Mar 19, 2015
FOGG "Death" LP
"The dual chambers cool it way down too meaning maximum expansion."
"The carbon filter does an stellar job on keeping it gunk free too."
On and on I could hear the technical jargon going on between two fellow students sitting behind me in during a science class in my high school years. It sounded like some serious modifications.
Assuming their were talking about some project happening in their Auto-shop class I asked them what kind of motor they were working on.
The one dude laugh "Brah, we ain't doing much in auto shop class since that one truck caught on fire. We're building a bong!"
"We even have the sweet jams planned when we fire it up."
Now, granted this was not the coolest/hippest town to grow up in. Wasn't expecting the two dudes to drop names like Hawkwind or Sir Lord Baltimore but when they rattled off the "sweet jams" that would be crankin', "Y'know, some Styx, some Journey, some REO...", a person couldn't help but wonder how if they even knew what the purpose of a bong is for AND how shitty would the grass be that they were going to smoke through it.
If it was Fogg being overheard having the same discussion, there would be no doubt of about the engineering of the smoking apparatus, the quality of of what would be smoked and especially the choices of music that would be turned up while the toking would going down.
After gurgling from the terra firma with a swell of feedback "Time Ride" starts to slither across the surface like a thousand slimy night crawlers in the grass after a midnight rain.
Next the band drops two heavy doses of Blue Cheer with "Rainbow" and "Fried Cheer". The former lollops like a electrified calliope with guitar/bass interplay acting as nails pounded into a doorjamb to keep jackals from tearing things from the hinges. On the latter it sounds as if the levee is starting to break. The type of rattled and shit fidelity proto-punk fuzz that is all over things like the MC5's Kick Out The Jams album when it procreates with slabs of doom.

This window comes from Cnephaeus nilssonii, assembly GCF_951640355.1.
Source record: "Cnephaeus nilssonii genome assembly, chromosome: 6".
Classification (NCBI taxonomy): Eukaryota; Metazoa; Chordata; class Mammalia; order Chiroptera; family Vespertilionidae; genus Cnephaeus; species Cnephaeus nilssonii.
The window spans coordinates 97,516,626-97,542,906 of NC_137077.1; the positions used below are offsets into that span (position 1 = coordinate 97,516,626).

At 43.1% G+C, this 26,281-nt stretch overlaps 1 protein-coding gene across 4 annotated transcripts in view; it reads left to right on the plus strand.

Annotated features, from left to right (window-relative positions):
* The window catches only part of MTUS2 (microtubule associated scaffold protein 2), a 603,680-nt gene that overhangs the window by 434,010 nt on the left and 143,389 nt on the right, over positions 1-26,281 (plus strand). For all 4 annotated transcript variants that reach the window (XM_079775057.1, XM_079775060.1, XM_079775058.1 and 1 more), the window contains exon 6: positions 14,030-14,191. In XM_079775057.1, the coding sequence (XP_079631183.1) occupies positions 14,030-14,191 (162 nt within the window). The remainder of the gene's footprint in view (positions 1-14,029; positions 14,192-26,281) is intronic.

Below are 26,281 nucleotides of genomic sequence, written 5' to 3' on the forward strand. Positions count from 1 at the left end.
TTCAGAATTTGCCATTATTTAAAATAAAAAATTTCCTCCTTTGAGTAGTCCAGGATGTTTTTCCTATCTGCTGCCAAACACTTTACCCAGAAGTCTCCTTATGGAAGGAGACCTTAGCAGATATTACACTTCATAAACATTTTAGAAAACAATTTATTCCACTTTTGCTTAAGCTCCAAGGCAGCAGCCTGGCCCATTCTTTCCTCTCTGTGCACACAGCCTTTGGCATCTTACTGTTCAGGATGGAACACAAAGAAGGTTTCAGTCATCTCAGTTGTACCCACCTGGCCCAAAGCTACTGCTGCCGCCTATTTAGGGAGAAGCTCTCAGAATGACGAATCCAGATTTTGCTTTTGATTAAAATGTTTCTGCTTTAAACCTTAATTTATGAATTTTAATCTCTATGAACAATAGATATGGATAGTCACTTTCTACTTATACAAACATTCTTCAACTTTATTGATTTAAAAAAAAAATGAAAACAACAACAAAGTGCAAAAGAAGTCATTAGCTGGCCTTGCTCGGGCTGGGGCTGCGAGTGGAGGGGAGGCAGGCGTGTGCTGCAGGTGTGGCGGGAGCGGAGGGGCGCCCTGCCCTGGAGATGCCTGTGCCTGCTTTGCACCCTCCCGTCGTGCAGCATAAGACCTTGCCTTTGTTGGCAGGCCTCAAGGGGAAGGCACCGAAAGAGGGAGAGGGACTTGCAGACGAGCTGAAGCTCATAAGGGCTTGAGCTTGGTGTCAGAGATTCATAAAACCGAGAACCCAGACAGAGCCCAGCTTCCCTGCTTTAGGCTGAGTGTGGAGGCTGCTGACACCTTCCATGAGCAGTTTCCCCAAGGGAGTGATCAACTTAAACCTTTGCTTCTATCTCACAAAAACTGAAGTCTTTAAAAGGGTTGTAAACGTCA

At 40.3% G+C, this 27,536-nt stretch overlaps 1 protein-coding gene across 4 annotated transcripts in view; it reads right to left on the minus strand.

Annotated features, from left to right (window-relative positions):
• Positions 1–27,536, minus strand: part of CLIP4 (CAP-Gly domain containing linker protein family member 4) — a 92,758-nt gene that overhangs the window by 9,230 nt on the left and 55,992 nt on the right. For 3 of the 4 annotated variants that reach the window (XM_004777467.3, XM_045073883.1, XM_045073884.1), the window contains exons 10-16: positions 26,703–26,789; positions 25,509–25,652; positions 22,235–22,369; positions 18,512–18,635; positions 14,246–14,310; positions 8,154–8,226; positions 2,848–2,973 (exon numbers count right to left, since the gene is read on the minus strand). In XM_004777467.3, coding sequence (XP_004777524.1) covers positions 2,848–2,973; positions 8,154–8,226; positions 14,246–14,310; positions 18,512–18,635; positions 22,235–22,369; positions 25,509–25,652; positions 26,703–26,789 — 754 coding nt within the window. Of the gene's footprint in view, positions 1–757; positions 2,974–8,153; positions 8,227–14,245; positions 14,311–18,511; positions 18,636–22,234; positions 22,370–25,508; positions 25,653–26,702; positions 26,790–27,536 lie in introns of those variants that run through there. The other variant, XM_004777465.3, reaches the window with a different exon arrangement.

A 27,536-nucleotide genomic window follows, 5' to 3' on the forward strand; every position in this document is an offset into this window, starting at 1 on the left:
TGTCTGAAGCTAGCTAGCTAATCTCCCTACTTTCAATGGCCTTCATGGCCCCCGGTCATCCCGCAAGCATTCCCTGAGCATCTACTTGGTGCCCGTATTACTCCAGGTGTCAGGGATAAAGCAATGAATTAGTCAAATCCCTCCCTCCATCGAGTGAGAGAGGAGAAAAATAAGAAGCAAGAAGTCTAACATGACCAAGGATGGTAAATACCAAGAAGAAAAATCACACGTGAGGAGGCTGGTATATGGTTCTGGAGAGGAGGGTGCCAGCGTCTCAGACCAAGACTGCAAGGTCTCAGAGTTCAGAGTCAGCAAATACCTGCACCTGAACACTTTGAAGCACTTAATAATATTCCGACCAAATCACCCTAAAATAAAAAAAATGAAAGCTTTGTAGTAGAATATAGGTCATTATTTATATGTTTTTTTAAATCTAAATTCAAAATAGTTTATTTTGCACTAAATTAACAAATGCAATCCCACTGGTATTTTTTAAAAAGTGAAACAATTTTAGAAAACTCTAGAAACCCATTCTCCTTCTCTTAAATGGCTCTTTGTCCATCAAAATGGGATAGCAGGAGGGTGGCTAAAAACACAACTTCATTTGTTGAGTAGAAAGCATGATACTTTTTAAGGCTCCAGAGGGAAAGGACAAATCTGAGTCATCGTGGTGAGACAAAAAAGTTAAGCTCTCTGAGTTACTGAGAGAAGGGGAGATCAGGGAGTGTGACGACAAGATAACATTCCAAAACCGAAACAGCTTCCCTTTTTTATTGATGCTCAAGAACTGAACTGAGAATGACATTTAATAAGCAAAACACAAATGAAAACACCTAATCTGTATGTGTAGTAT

Psychedelia flourishes come into play heavily on sprawling "Wings Of Death", which starts out as some introspective meandering before kick starting the engine and twisting the throttle, and the classical interlude that's "Hair Temple" but both are more about colors browns and greys and dead flowers than swirling fluorescent hues and putting daisy in your hair.
The squishy, rubbery wah-wah that permeates "Tongue Melts", the primordial man plays funky drummer beats on "Merlin Power" and the bulldozing your bones into a mound of glowing ooze vibe on "Reaper" would all fit in at a biker barbeque where the pig is soaked in Old Crow before roasted over a fire of gasoline and brimstone.
With all the lo-end rumbling it was only a matter of time before this would cause an avalanche rolling down from dotted with poppy field mountains. The two closers that to happen in (slow) motion. "Sludgemother", squirms like a luded out Mudhoney handing a teenage warlock the mic. Then a drum solo kicks in. As well all should know by now the only two places drum solos ever make sense and work are on stuff like this or some prime 60s jazz so it's all good here. "Womb To The Tomb" completes the comedown with droopy eyed guitar explosions and sounding a bit like some nephews of St. Vitus cutting classes and chasing bong rips with Mountain Dew.